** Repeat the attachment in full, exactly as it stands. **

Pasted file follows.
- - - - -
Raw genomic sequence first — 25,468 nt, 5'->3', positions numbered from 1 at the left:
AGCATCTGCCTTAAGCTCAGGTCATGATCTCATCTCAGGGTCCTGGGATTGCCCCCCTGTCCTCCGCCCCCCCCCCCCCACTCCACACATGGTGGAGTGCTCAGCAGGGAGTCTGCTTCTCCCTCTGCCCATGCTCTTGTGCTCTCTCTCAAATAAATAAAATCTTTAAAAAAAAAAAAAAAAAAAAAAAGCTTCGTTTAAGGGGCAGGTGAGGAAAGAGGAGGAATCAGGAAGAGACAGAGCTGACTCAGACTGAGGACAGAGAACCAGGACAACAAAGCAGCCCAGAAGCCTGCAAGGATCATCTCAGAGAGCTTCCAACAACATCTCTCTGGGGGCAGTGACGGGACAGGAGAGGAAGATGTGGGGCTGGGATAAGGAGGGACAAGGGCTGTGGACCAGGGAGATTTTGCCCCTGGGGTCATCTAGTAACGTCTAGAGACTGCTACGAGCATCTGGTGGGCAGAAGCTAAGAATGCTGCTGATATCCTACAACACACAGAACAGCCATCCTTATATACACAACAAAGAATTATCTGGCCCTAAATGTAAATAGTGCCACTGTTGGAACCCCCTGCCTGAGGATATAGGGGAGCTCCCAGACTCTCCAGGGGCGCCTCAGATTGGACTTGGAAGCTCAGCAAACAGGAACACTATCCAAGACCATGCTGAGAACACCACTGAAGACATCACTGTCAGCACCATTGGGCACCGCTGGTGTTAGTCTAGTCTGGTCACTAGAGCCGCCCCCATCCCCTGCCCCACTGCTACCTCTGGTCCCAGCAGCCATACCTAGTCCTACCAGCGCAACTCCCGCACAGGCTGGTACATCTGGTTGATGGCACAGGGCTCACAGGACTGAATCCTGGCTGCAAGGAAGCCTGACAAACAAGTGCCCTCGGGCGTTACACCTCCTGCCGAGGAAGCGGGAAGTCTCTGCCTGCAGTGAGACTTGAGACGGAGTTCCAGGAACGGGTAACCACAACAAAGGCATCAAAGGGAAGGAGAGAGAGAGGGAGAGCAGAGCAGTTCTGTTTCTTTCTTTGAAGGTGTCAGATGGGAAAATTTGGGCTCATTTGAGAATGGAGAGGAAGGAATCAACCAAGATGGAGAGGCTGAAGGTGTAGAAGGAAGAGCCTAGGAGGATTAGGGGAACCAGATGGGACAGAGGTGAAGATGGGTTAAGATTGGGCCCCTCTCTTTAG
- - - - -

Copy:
Raw genomic sequence first — 25,468 nt, 5'->3', positions numbered from 1 at the left:
AGCATCTGCCTTAAGCTCAGGTCATGATCTCATCTCAGGGTCCTGGGATTGCCCCCCTGTCCTCCGCCCCCCCCCCCCCACTCCACACATGGTGGAGTGCTCAGCAGGGAGTCTGCTTCTCCCTCTGCCCATGCTCTTGTGCTCTCTCTCAAATAAATAAAATCTTTAAAAAAAAAAAAAAAAAAAAAAAGCTTCGTTTAAGGGGCAGGTGAGGAAAGAGGAGGAATCAGGAAGAGACAGAGCTGACTCAGACTGAGGACAGAGAACCAGGACAACAAAGCAGCCCAGAAGCCTGCAAGGATCATCTCAGAGAGCTTCCAACAACATCTCTCTGGGGGCAGTGACGGGACAGGAGAGGAAGATGTGGGGCTGGGATAAGGAGGGACAAGGGCTGTGGACCAGGGAGATTTTGCCCCTGGGGTCATCTAGTAACGTCTAGAGACTGCTACGAGCATCTGGTGGGCAGAAGCTAAGAATGCTGCTGATATCCTACAACACACAGAACAGCCATCCTTATATACACAACAAAGAATTATCTGGCCCTAAATGTAAATAGTGCCACTGTTGGAACCCCCTGCCTGAGGATATAGGGGAGCTCCCAGACTCTCCAGGGGCGCCTCAGATTGGACTTGGAAGCTCAGCAAACAGGAACACTATCCAAGACCATGCTGAGAACACCACTGAAGACATCACTGTCAGCACCATTGGGCACCGCTGGTGTTAGTCTAGTCTGGTCACTAGAGCCGCCCCCATCCCCTGCCCCACTGCTACCTCTGGTCCCAGCAGCCATACCTAGTCCTACCAGCGCAACTCCCGCACAGGCTGGTACATCTGGTTGATGGCACAGGGCTCACAGGACTGAATCCTGGCTGCAAGGAAGCCTGACAAACAAGTGCCCTCGGGCGTTACACCTCCTGCCGAGGAAGCGGGAAGTCTCTGCCTGCAGTGAGACTTGAGACGGAGTTCCAGGAACGGGTAACCACAACAAAGGCATCAAAGGGAAGGAGAGAGAGAGGGAGAGCAGAGCAGTTCTGTTTCTTTCTTTGAAGGTGTCAGATGGGAAAATTTGGGCTCATTTGAGAATGGAGAGGAAGGAATCAACCAAGATGGAGAGGCTGAAGGTGTAGAAGGAAGAGCCTAGGAGGATTAGGGGAACCAGATGGGACAGAGGTGAAGATGGGTTAAGATTGGGCCCCTCTCTTTAG